Consistency in a Photo Series: Why It's Important

Consistency in a Photo Series: Why It's Important

Just recently after moving back home for the summer, I decided to begin a new aerial series. Up here in Bergen County, New Jersey, there is not much to shoot, or at least that is something I tell myself. One day after skimming Google Maps for spots to fly, I came upon a few islands on a lake, each with their own individual house. Intrigued by what I saw, I knew that I had to find a way to capture these homes in a way that makes them more interesting to me. So right here, my series began and I will explain why I think it is important to keep every photo consistent.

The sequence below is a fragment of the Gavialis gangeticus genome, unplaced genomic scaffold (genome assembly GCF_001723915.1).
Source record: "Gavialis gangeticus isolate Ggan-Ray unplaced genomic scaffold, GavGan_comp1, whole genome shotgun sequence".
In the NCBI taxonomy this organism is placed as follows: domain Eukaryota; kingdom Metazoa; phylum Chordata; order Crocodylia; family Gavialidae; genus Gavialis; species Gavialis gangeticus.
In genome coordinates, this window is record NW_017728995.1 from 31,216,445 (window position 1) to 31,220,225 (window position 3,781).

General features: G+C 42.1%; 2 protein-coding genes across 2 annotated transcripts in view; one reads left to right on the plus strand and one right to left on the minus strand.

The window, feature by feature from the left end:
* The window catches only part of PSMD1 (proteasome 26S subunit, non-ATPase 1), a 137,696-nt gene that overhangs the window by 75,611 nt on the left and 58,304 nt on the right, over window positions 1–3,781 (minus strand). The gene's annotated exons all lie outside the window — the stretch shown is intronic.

Before I get too involved with this article, I'd like to state that these photos are not quite final, I am still working on a few of them to make sure everything is where it needs to be before I go ahead and finalize the series. Anyway, it all started here with this first island (below). I was up flying my drone over the lake trying to find the best way to frame this island to make it seem as if it sits on this body of water alone. I tried shooting from a few different angles but did not like the look as much as I liked the whole idea of shooting straight down. I am really into the straight down shots and that may have an influence on why I shot this way as well, but aside from that I shot this way because I wanted all of my images to be in a portrait-style layout. If I shot the images on an angle, I would then have to crop them in post to be in a portrait layout because my camera on the drone does not go into portrait mode when I am flying — unless I shoot straight down and rotate the image. This was a really important decision to make because I knew once I shot it a certain way, I had to shoot the rest that way too. I also took a few photos the other way to crop and test but I still think the series will just consist of straight down images, giving a larger resolution which is better if I plan on printing them at any point.